Two months from now, I’ll be ready to head outside again lighter and faster, rarin’ to go.

Good to Be Back; And Right Back After It…

Yesterday was my first ride after a week and five days of vacation.  While down south with family I didn’t spend one minute on a bicycle.  Speaking with a member of our bike club at the bike shop yesterday, she couldn’t believe we didn’t ride.  For me, this was by design.

I spend a ridiculous amount of time on one of my bicycles in a year.  It’s not for a goal as lofty as being ridiculously fit, or exceptionally fast, as I’m neither.  I’m healthy, pretty fast, and I have a lot of fun riding.  I have this little nagging fear that, if I’m not wise about my riding, that it’ll lose its luster over time.  I’m funny with hobbies that way… let’s just say I have a history.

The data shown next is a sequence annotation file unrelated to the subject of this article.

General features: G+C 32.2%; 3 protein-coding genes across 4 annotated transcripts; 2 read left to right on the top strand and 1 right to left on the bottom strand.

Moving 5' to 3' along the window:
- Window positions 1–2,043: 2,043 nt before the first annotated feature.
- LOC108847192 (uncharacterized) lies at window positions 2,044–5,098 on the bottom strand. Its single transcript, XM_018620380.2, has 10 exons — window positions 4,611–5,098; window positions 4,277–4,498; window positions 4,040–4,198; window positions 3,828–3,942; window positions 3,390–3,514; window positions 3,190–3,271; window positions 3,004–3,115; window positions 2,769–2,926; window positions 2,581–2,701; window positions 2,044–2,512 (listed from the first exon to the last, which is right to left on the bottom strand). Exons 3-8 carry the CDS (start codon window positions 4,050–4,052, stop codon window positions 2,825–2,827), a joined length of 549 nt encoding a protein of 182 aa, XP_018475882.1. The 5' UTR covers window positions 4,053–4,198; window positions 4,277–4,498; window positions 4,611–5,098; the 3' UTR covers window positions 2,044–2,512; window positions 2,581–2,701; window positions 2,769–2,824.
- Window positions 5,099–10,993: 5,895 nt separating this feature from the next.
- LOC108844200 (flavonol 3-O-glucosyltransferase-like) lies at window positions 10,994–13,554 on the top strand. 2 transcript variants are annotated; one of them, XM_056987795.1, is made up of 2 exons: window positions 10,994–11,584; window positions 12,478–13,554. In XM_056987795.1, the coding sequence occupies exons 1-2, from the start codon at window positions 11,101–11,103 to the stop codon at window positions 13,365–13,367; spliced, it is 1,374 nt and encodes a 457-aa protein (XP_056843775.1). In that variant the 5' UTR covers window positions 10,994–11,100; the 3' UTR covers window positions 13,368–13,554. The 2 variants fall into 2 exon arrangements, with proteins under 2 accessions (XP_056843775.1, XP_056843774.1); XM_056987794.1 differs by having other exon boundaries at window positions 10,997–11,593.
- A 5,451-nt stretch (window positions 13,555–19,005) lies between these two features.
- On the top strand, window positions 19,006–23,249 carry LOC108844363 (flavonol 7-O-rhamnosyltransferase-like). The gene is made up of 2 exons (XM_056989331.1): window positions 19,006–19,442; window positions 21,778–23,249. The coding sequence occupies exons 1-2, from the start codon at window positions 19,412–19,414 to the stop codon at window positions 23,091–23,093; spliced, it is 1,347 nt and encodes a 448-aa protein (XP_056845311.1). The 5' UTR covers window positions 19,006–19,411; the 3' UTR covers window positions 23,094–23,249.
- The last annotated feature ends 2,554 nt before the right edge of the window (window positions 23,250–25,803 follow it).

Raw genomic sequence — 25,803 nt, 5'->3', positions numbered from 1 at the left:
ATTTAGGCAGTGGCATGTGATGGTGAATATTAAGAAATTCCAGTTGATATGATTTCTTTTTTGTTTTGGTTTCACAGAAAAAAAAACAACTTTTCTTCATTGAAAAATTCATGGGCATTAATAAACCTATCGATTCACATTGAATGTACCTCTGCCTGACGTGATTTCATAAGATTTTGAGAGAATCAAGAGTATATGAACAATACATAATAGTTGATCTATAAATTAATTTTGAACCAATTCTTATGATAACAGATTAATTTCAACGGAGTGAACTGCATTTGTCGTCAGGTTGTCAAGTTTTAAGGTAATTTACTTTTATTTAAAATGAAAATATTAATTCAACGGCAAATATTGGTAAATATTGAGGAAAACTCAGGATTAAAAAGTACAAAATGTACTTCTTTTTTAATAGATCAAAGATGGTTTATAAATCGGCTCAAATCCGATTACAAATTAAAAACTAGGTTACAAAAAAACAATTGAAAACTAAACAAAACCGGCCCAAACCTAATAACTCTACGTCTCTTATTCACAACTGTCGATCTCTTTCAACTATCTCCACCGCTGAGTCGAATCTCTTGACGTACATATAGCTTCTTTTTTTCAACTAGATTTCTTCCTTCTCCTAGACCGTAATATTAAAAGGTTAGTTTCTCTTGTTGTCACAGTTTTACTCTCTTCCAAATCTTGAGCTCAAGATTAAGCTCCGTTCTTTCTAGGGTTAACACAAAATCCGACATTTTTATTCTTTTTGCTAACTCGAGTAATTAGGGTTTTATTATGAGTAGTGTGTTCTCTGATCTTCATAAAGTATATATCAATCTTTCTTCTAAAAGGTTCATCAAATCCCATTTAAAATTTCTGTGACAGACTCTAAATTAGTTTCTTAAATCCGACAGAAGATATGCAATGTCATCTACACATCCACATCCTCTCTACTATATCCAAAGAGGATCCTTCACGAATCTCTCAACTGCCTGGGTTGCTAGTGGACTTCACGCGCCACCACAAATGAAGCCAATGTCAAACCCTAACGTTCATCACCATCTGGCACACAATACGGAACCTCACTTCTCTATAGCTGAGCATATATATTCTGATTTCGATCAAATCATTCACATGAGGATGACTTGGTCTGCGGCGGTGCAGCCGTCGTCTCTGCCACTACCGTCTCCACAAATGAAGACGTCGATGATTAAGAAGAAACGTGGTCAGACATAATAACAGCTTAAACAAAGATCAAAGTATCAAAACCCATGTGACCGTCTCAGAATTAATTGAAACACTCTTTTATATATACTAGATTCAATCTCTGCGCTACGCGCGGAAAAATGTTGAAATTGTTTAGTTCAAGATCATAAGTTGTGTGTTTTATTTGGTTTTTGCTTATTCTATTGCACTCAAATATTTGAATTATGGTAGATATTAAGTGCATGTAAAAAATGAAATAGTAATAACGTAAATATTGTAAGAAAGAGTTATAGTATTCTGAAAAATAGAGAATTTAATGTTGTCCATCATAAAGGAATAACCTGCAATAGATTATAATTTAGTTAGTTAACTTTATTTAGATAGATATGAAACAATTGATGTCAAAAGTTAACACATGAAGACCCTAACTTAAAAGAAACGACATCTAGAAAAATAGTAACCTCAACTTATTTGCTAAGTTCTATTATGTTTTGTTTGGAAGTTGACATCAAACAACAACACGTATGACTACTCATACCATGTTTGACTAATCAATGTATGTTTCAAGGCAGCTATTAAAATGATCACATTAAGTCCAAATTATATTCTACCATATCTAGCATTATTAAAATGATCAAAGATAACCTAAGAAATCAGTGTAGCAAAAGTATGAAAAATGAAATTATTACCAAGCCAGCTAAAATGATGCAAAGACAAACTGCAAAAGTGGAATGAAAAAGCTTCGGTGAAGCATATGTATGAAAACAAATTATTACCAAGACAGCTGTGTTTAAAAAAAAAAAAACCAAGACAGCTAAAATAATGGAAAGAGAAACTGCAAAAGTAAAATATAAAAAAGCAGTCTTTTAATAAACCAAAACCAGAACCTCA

So, after some rain the night before, and a temp right at freezing, riding outdoors just didn’t seem to be in the cards.  I probably could have, but it wouldn’t have been much fun, so I opted for the trainer… and it was glorious.  The 45 minutes went by as if it was 25.  I was a spinning fool, just happy to be seated atop my Trek again.  My wife and I rode side by side, watching The Bourne Identity (for the umpteenth time – we both love that series).  Today, just an hour and a half after this posts, I’ll be out on the road, heading for dirt.  The temp should be just cold enough to solidify the dirt roads (30° or -1 C) but… well, I just got back from Florida and Tennessee.  30° is gonna suck.  Still, I’ll get around an hour and a half (maybe I’ll stretch it to two if I’m feeling it) outside, and I have a feeling, once I get over the temp change, it’s going to be fantastic to be on a bike, outside.